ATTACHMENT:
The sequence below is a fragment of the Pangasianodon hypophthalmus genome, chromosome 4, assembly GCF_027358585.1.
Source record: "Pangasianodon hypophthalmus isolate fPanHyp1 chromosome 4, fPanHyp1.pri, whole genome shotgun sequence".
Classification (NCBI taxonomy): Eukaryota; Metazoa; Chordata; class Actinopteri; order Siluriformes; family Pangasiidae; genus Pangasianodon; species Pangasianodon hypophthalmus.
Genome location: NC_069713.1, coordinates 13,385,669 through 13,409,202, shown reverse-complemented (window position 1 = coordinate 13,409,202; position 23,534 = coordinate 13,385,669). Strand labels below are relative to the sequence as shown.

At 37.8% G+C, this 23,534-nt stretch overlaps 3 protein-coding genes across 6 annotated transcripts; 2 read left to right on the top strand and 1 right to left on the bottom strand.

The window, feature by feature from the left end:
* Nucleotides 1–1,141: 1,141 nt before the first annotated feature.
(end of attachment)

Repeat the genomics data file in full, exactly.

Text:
The sequence below is a fragment of the Pangasianodon hypophthalmus genome, chromosome 4, assembly GCF_027358585.1.
Source record: "Pangasianodon hypophthalmus isolate fPanHyp1 chromosome 4, fPanHyp1.pri, whole genome shotgun sequence".
Classification (NCBI taxonomy): Eukaryota; Metazoa; Chordata; class Actinopteri; order Siluriformes; family Pangasiidae; genus Pangasianodon; species Pangasianodon hypophthalmus.
Genome location: NC_069713.1, coordinates 13,385,669 through 13,409,202, shown reverse-complemented (window position 1 = coordinate 13,409,202; position 23,534 = coordinate 13,385,669). Strand labels below are relative to the sequence as shown.

At 37.8% G+C, this 23,534-nt stretch overlaps 3 protein-coding genes across 6 annotated transcripts; 2 read left to right on the top strand and 1 right to left on the bottom strand.

The window, feature by feature from the left end:
* Nucleotides 1–1,141: 1,141 nt before the first annotated feature.